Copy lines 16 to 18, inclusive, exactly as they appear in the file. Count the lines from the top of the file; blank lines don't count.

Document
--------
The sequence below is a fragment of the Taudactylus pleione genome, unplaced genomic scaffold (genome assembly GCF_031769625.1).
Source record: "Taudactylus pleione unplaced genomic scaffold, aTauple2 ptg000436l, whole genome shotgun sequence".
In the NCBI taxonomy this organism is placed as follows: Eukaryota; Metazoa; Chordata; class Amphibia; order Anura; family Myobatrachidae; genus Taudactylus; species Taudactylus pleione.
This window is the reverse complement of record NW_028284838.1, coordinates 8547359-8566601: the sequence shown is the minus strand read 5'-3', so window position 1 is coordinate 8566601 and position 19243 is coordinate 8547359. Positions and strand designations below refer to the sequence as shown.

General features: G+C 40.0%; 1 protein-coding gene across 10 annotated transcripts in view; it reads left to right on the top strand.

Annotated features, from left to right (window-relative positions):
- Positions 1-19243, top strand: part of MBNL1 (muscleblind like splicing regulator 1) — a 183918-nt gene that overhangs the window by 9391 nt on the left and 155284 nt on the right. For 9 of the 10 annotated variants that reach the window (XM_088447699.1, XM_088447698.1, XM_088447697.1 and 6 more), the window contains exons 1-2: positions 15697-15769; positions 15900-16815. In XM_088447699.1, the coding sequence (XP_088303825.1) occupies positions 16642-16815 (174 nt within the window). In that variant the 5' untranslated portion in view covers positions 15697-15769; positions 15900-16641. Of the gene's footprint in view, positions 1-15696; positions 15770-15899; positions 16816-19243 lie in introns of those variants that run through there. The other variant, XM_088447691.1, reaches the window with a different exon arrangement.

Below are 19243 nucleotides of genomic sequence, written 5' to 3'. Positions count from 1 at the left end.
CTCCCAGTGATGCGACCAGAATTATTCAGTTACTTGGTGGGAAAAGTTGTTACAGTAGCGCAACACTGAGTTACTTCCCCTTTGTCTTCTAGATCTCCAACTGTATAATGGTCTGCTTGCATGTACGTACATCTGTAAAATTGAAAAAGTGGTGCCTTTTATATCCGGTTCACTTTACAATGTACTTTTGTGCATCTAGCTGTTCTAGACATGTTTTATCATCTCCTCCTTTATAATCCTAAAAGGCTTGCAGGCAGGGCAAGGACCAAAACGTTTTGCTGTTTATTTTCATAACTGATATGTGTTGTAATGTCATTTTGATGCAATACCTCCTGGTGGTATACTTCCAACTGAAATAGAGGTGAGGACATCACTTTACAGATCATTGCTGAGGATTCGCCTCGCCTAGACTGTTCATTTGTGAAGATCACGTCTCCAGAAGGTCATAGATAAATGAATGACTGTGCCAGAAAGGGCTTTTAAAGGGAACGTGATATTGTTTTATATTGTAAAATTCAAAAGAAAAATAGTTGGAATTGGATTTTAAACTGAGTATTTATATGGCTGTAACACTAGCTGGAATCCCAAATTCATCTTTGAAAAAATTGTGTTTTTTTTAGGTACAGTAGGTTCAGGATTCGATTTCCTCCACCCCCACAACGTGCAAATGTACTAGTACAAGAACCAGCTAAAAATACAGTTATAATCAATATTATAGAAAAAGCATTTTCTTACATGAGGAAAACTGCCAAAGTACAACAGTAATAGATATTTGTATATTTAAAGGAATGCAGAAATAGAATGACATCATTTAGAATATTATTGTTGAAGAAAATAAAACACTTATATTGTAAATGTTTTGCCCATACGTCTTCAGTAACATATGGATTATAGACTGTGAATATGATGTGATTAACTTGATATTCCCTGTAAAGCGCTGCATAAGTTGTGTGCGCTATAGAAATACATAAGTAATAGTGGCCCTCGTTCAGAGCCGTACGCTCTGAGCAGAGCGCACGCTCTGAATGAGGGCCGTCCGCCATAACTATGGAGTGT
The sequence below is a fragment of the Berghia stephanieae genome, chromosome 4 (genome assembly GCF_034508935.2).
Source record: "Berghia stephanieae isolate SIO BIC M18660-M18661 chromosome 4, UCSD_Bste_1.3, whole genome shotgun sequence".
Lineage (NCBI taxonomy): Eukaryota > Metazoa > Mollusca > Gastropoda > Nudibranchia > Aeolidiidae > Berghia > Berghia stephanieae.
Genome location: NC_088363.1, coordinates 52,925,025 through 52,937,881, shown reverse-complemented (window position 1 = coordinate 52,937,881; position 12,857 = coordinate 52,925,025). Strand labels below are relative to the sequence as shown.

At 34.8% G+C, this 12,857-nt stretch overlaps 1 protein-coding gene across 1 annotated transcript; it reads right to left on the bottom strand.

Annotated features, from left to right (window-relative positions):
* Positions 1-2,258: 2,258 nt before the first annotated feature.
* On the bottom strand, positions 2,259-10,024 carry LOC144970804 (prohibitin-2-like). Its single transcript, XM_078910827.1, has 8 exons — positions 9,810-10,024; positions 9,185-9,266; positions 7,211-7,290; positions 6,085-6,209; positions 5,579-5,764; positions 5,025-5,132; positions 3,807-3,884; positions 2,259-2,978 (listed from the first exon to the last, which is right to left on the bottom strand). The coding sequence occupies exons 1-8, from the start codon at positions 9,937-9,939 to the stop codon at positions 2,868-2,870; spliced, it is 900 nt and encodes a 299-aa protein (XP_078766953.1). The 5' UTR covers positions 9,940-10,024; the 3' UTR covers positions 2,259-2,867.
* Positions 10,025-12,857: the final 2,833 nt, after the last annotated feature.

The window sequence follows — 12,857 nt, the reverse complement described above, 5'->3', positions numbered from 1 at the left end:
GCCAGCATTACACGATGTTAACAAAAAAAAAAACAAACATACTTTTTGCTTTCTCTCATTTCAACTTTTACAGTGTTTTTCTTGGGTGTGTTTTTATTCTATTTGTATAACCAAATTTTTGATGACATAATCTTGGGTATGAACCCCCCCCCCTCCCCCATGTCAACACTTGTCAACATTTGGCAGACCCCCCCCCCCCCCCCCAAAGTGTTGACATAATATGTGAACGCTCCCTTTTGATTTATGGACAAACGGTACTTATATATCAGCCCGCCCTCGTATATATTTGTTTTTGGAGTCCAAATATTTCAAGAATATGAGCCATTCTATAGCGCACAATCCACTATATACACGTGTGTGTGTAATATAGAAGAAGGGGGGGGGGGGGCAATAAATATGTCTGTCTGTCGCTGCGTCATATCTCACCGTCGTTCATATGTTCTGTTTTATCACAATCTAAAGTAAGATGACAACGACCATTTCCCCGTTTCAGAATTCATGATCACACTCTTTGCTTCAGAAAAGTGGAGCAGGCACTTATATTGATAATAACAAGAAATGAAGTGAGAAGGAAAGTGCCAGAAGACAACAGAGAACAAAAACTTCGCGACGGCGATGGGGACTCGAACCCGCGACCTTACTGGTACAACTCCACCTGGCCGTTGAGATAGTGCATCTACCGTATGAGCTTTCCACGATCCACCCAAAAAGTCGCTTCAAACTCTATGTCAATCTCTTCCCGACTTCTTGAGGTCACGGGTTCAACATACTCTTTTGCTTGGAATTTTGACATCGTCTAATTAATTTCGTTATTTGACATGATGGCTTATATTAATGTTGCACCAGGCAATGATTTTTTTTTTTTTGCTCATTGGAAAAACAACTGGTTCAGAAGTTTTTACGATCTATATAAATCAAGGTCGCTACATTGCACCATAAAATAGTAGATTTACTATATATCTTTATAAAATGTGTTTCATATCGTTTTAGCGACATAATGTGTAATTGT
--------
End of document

* Positions 1-2,258: 2,258 nt before the first annotated feature.
* On the bottom strand, positions 2,259-10,024 carry LOC144970804 (prohibitin-2-like). Its single transcript, XM_078910827.1, has 8 exons — positions 9,810-10,024; positions 9,185-9,266; positions 7,211-7,290; positions 6,085-6,209; positions 5,579-5,764; positions 5,025-5,132; positions 3,807-3,884; positions 2,259-2,978 (listed from the first exon to the last, which is right to left on the bottom strand). The coding sequence occupies exons 1-8, from the start codon at positions 9,937-9,939 to the stop codon at positions 2,868-2,870; spliced, it is 900 nt and encodes a 299-aa protein (XP_078766953.1). The 5' UTR covers positions 9,940-10,024; the 3' UTR covers positions 2,259-2,867.
* Positions 10,025-12,857: the final 2,833 nt, after the last annotated feature.